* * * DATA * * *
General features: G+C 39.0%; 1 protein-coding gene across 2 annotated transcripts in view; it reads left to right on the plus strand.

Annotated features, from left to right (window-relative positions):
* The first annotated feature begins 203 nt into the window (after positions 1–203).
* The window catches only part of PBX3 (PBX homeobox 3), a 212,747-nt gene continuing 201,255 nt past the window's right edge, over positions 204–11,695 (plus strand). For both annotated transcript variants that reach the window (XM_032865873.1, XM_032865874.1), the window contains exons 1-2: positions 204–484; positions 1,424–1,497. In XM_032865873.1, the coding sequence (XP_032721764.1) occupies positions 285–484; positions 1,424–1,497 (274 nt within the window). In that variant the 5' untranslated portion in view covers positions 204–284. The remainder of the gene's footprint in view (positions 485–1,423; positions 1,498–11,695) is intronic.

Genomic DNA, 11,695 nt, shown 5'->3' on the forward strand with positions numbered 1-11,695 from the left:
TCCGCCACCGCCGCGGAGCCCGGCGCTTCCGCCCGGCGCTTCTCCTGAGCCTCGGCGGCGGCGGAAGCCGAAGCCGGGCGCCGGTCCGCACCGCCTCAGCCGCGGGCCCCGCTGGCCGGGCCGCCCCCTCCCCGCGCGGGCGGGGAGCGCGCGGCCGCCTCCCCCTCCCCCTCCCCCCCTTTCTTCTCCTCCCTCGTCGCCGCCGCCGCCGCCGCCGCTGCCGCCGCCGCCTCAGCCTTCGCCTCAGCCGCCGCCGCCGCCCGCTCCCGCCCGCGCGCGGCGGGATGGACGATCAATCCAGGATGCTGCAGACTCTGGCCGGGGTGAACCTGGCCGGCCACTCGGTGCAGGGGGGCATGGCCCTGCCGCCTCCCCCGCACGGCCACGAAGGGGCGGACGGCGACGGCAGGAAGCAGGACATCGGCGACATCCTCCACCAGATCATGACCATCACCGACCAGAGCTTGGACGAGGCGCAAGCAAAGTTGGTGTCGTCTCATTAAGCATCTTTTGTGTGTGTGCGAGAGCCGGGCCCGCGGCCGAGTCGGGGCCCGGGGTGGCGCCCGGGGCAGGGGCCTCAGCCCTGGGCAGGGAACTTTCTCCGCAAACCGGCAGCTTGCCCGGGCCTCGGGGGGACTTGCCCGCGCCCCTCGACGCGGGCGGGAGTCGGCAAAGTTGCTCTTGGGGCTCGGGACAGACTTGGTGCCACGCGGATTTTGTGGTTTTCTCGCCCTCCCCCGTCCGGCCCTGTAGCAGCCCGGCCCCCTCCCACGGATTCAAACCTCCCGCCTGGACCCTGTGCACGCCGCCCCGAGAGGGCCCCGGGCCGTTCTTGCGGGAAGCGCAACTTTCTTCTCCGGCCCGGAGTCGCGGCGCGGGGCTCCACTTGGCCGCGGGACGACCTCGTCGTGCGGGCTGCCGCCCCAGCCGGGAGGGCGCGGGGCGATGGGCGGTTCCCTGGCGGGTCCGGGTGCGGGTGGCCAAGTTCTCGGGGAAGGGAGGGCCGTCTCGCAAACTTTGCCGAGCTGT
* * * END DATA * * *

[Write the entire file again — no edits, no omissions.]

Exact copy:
General features: G+C 39.0%; 1 protein-coding gene across 2 annotated transcripts in view; it reads left to right on the plus strand.

Annotated features, from left to right (window-relative positions):
* The first annotated feature begins 203 nt into the window (after positions 1–203).
* The window catches only part of PBX3 (PBX homeobox 3), a 212,747-nt gene continuing 201,255 nt past the window's right edge, over positions 204–11,695 (plus strand). For both annotated transcript variants that reach the window (XM_032865873.1, XM_032865874.1), the window contains exons 1-2: positions 204–484; positions 1,424–1,497. In XM_032865873.1, the coding sequence (XP_032721764.1) occupies positions 285–484; positions 1,424–1,497 (274 nt within the window). In that variant the 5' untranslated portion in view covers positions 204–284. The remainder of the gene's footprint in view (positions 485–1,423; positions 1,498–11,695) is intronic.

Genomic DNA, 11,695 nt, shown 5'->3' on the forward strand with positions numbered 1-11,695 from the left:
TCCGCCACCGCCGCGGAGCCCGGCGCTTCCGCCCGGCGCTTCTCCTGAGCCTCGGCGGCGGCGGAAGCCGAAGCCGGGCGCCGGTCCGCACCGCCTCAGCCGCGGGCCCCGCTGGCCGGGCCGCCCCCTCCCCGCGCGGGCGGGGAGCGCGCGGCCGCCTCCCCCTCCCCCTCCCCCCCTTTCTTCTCCTCCCTCGTCGCCGCCGCCGCCGCCGCCGCTGCCGCCGCCGCCTCAGCCTTCGCCTCAGCCGCCGCCGCCGCCCGCTCCCGCCCGCGCGCGGCGGGATGGACGATCAATCCAGGATGCTGCAGACTCTGGCCGGGGTGAACCTGGCCGGCCACTCGGTGCAGGGGGGCATGGCCCTGCCGCCTCCCCCGCACGGCCACGAAGGGGCGGACGGCGACGGCAGGAAGCAGGACATCGGCGACATCCTCCACCAGATCATGACCATCACCGACCAGAGCTTGGACGAGGCGCAAGCAAAGTTGGTGTCGTCTCATTAAGCATCTTTTGTGTGTGTGCGAGAGCCGGGCCCGCGGCCGAGTCGGGGCCCGGGGTGGCGCCCGGGGCAGGGGCCTCAGCCCTGGGCAGGGAACTTTCTCCGCAAACCGGCAGCTTGCCCGGGCCTCGGGGGGACTTGCCCGCGCCCCTCGACGCGGGCGGGAGTCGGCAAAGTTGCTCTTGGGGCTCGGGACAGACTTGGTGCCACGCGGATTTTGTGGTTTTCTCGCCCTCCCCCGTCCGGCCCTGTAGCAGCCCGGCCCCCTCCCACGGATTCAAACCTCCCGCCTGGACCCTGTGCACGCCGCCCCGAGAGGGCCCCGGGCCGTTCTTGCGGGAAGCGCAACTTTCTTCTCCGGCCCGGAGTCGCGGCGCGGGGCTCCACTTGGCCGCGGGACGACCTCGTCGTGCGGGCTGCCGCCCCAGCCGGGAGGGCGCGGGGCGATGGGCGGTTCCCTGGCGGGTCCGGGTGCGGGTGGCCAAGTTCTCGGGGAAGGGAGGGCCGTCTCGCAAACTTTGCCGAGCTGT